A Story
 
One of my articles in the Morganton News Herald - April 2007

A DAY IN AN AFRICAN MISSION HOSPITAL

By Gwen Veazey

(with Dr. Barbara Nagy)

6:00 AM:  Leaving the rustic home provided for her, a doctor walks past subtropical trees reminding her of mimosas.  Five minutes later she arrives at the Christian hospital in Nkhoma, Malawi, a referral center for many community health clinics. Inside, the modest one-story buildings smell of cooking fire smoke and animals. Nearby livestock occasionally slip inside the doors. The doctor readies herself for another day of seeing patients suffering from malaria, meningitis, tuberculosis, malnourishment, and AIDS.

8:00 AM: Today is a clinic day for under five-year-olds. Babies cry, and staff and patients sing. Nurses (Sisters) teach parents through song about vaccines and diversifying the diet of small children. The doctor hears the whole clinic singing. An educational video pours full blast from HIV clinic corridors. In her exam room, the doctor must concentrate to hear patients' heart sounds through her stethoscope.

 

9:00 AM: She checks again on Thomas, a young boy brought in a few days ago by his parents. (Many children have English names here.) He lies in a bed all to himself, one of ninety patients in the children's ward. The X-ray machine was working yesterday and she'd been able to confirm his exact diagnosis, disseminated TB. Thankfully the hospital has the right medicine for treating Thomas. He's not breathing well, and she stays a moment and prays for him. It's all she can do because their three oxygen machines have been in Nkhoma for repair. It seems they've been gone forever.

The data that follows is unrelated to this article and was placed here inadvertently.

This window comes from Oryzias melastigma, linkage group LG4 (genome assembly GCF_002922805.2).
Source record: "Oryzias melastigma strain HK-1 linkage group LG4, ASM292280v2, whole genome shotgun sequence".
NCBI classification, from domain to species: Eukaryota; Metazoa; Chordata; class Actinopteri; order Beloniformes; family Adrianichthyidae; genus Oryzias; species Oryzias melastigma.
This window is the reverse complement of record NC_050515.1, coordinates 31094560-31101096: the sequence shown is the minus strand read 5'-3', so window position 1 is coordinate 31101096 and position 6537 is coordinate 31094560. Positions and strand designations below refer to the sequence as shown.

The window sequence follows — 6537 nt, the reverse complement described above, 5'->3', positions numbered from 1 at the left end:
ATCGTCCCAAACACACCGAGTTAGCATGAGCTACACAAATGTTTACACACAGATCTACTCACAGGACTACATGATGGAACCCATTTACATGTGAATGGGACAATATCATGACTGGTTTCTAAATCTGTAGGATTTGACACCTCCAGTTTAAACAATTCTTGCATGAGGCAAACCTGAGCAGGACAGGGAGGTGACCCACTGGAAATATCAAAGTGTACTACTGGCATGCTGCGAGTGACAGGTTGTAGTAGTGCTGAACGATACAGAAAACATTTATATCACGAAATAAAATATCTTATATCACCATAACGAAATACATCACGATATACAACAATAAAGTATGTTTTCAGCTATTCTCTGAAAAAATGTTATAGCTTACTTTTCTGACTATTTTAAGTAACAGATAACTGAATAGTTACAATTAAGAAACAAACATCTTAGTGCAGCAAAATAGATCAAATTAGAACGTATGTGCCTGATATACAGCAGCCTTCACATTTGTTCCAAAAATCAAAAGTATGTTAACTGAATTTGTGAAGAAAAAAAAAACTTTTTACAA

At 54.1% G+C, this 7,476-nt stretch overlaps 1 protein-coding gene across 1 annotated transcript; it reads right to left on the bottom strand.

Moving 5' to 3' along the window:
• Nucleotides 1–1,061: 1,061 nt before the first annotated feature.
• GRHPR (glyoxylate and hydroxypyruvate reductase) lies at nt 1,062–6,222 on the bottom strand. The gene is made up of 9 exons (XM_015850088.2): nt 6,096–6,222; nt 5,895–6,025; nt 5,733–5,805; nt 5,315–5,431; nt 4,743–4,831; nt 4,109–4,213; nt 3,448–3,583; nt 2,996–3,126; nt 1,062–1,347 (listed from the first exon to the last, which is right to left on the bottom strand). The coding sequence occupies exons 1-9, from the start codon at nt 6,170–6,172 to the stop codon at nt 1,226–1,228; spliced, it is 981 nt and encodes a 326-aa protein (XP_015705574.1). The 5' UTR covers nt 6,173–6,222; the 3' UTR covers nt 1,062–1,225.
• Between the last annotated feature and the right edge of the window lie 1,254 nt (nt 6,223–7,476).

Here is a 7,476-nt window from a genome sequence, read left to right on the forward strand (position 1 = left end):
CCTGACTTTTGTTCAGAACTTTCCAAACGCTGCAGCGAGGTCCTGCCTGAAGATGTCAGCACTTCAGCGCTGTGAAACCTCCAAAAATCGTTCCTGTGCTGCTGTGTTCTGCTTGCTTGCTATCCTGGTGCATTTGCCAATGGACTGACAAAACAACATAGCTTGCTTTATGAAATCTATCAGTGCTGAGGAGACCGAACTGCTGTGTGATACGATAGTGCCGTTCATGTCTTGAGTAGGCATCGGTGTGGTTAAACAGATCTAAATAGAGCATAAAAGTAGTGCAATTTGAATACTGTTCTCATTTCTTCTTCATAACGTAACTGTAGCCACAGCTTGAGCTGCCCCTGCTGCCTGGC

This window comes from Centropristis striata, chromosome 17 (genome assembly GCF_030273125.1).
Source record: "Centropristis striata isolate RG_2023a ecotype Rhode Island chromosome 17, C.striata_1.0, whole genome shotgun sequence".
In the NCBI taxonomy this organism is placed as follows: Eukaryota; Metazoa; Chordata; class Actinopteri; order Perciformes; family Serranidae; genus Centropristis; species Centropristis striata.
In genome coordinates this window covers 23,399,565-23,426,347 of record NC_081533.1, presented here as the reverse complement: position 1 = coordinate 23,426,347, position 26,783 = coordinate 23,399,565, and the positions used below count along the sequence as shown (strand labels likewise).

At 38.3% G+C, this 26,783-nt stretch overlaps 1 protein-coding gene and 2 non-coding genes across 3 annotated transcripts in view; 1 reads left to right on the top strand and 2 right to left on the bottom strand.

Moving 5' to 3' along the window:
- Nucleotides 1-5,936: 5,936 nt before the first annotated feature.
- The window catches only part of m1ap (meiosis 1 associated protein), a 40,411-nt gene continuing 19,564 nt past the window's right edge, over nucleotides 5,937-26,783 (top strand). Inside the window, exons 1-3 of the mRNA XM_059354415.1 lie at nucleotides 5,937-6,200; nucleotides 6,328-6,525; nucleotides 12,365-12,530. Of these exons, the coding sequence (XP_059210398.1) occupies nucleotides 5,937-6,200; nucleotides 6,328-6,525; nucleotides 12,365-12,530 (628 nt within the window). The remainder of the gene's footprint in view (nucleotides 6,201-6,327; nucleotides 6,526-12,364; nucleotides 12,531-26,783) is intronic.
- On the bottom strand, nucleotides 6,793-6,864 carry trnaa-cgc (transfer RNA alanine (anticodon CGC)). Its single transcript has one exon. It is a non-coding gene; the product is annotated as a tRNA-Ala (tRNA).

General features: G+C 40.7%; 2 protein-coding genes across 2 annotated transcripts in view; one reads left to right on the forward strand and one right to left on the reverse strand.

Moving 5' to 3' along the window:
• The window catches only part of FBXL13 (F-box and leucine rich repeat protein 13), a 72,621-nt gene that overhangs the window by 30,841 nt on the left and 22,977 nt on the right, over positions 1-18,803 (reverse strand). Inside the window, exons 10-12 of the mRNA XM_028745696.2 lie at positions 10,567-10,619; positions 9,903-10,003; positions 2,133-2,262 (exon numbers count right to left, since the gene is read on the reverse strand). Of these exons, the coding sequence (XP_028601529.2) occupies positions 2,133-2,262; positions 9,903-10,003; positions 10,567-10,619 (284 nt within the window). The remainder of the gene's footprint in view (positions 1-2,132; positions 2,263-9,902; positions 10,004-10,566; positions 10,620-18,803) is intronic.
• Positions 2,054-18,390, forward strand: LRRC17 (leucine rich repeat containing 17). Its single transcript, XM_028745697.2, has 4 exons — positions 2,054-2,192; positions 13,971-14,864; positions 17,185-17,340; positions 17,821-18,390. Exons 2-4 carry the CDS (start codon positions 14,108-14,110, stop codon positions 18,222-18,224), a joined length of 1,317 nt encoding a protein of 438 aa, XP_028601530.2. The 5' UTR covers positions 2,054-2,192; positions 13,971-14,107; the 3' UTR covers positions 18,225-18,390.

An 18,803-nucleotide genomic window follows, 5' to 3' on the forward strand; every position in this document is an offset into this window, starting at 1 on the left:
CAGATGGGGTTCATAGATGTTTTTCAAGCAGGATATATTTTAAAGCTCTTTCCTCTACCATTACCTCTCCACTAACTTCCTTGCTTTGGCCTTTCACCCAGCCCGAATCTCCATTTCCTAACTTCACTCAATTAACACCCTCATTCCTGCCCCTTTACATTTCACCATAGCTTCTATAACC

10:00 AM: A serenely beautiful young woman sits on the examining table, panting with uterine contractions. She's ready to deliver her baby after riding thirty kilometers (nineteen miles) balanced on the back of a bicycle taxi, while in labor. She could have taken a minibus, but it would have cost about 400 kwacha ($2.85), eight times more than the bicycle and nearly three days earnings of her subsistence farmer husband.  The more impoverished pregnant women often don't make it to the hospital due to "leg weakness," meaning they weren't able to walk the miles required to get there.

 

1:00 PM:  The doctor stands in the pharmacy taking stock of decreasing supplies of their most needed medications: penicillin, magnesium sulfate, and quinine. Suddenly, Thomas's parents appear and pull on her arm, their eyes revealing both fear and trust. She's so grateful for their trust in her and the hospital. Many who see their family member not doing well take them home against medical advice to see the traditional village healer. Or they will refuse to let the physicians try "extreme" treatments, such as oxygen or feeding tubes because they've seen many patients die after last-ditch measures are used, not understanding they would have died anyway. She runs with the parents back to the children's ward and finds their son curled on his side gasping for breath. Thomas desperately needs oxygen, but there's none to be had. His shortness of breath finally overtakes him, and despite all her efforts he dies of respiratory failure. The child just needed more time, and the oxygen would have allowed it.

 

3:00 PM: She checks on her bicycle-riding obstetrics patient, all smiles propped up in bed with her new baby daughter.


3:30 PM
: The doctor leaves to visit the repair shop in town. She learns that one of the missing oxygen concentrators just needs an on/off switch costing $15.00.

Dr. Nagy later said, "I particularly grieved over Thomas's death. He is one of many children who die from curable, treatable conditions. I remain sure that the Lord has brought us here and am grateful for what we may do to honor Him and serve those around us."  

Gwen Veazey is a member of Barbara Nagy's home church, First Presbyterian in Morganton.

With help from generous people in the US, Nkhoma Hospital now has functioning oxygen machines. Contact Ginnie Stevens at the Presbytery of Western NC( 828 438-4217) for more information.